When pick up day arrived, I found my daughter, Avery, leaving the dining hall wearing a Muskoka Woods t-shirt that was covered in writing and signatures. She gave me a big smile and a quick hug before telling me she would meet me at her cabin after I found her brothers. I continued towards the Senior High cabin and found Kellen walking to the dining hall. He was on his way for breakfast so I joined him in the line for the meal. He looked uncomfortable and told me he wasn’t hungry, which is very out of character for him. Then I realized the problem; he didn’t want his mother going into the dining hall with him. I offered to go get the other two kids and meet him at his cabin after he ate, and he quickly agreed.

My daughter was all smiles and chatting with her friends when I returned to her cabin. She introduced me to a couple of girls and assured me she had the contact information she needed from her friends. Her counsellor told me that Avery had taken a little time to feel comfortable, but she eventually settled in and had a fabulous time at camp.

Avery and I then made our way over to Griffin’s cabin. He was standing on the porch looking in the opposite direction of us so we surprised him when we stepped in front of him. He declined a hello hug from mom, gave some goodbye fist bumps to friends and counsellors and we left to load up the car before going to find Kellen.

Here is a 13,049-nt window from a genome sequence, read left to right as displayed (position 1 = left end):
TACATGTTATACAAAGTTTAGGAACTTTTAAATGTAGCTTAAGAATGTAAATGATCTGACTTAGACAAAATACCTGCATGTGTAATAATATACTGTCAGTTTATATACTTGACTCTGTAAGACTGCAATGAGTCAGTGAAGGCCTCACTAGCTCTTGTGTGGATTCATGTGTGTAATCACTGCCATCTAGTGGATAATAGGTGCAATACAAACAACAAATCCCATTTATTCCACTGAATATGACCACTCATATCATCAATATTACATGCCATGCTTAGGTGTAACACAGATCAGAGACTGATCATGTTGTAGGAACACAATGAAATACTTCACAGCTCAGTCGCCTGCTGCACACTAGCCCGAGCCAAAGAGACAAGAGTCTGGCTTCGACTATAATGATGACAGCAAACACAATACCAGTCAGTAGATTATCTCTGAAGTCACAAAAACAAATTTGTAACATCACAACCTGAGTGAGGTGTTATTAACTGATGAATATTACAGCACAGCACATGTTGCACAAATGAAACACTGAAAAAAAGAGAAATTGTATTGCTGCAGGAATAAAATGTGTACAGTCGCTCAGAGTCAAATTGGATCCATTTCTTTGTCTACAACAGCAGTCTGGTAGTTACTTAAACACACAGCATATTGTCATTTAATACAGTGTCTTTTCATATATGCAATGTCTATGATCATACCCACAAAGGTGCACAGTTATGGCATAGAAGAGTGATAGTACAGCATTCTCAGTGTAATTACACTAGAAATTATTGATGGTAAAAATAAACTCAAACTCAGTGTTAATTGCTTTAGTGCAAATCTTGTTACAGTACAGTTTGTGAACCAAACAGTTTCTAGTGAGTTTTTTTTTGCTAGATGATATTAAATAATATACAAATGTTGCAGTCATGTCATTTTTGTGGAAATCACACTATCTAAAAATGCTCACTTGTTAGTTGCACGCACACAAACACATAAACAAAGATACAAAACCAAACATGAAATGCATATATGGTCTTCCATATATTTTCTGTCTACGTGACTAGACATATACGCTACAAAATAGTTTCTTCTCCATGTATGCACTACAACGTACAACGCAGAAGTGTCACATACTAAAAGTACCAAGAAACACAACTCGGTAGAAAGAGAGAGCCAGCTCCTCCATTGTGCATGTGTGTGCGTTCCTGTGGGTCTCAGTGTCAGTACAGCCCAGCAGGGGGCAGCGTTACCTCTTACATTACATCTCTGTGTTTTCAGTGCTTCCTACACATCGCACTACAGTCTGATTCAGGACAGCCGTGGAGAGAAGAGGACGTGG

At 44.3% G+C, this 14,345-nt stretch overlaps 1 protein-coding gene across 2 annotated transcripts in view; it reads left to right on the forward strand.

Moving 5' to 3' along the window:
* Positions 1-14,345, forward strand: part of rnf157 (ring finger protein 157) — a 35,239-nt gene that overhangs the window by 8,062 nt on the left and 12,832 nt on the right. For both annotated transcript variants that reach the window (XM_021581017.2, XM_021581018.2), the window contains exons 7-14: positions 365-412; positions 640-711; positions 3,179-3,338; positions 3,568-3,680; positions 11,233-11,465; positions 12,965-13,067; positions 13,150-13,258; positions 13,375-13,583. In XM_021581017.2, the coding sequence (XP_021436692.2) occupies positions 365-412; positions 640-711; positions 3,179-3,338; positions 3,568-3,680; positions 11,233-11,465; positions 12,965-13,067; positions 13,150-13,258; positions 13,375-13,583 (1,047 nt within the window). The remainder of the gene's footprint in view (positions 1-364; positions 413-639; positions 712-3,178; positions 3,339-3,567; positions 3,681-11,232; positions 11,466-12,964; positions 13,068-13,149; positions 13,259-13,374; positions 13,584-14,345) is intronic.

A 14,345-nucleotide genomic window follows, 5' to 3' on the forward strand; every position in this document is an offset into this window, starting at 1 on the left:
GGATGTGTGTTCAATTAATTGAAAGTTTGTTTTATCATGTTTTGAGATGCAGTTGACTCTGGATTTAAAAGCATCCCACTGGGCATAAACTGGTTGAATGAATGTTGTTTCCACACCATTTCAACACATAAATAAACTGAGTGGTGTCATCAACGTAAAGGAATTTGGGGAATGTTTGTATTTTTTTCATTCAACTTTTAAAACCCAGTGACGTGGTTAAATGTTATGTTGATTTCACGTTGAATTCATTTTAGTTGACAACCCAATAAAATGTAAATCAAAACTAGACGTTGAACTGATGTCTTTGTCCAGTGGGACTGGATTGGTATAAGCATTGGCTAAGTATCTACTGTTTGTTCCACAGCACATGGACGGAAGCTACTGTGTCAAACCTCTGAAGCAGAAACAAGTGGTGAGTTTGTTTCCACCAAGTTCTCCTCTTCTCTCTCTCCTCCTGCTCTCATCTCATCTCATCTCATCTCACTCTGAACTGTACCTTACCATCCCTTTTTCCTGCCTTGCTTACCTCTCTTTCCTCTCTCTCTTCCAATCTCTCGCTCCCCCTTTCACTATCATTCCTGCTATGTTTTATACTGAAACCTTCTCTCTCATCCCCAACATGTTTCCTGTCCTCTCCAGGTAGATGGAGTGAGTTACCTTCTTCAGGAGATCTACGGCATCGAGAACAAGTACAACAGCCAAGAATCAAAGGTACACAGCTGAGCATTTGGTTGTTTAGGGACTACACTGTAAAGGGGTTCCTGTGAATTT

On our way to the Senior High boys’ cabin, Kellen and some friends came bounding down the hill and into the room. He grabbed his stuff, said his goodbyes and we left. Before we got too far, we ran into his counsellor, Luke, who was with the rest of the cabin. Luke gave Kel a goodbye hug that Kellen returned. That is no small feat for my teenage boy! I knew he must have developed a bond with Luke.

A downpour ensued, so Avery and Griffin ran to the Camp Store while Kellen and I headed to the car. We were soaked to the skin by the time we got there, but he was enjoying telling me about his week in these few moments alone. He loved archery the most, but also enjoyed marksmanship and golf. His sister and he took golf at the same time so he got to see the progress she made throughout the week and was quick to tell me about it. The tennis instructor was a history buff like Kellen, so those lessons were especially enjoyable for him.

We picked up the other kids and I tried to stop them from talking over one another while they shared their camp experiences with me. Avery developed a love for kayaking at camp, which warms my heart since I also enjoy this activity and generally do it alone. She managed to hit a golf ball 100 yards, which is a new distance for her, and our tennis games will now involve the rules that she learned. In arts and crafts she made bracelets which she was proudly wearing, along with the ones she purchased.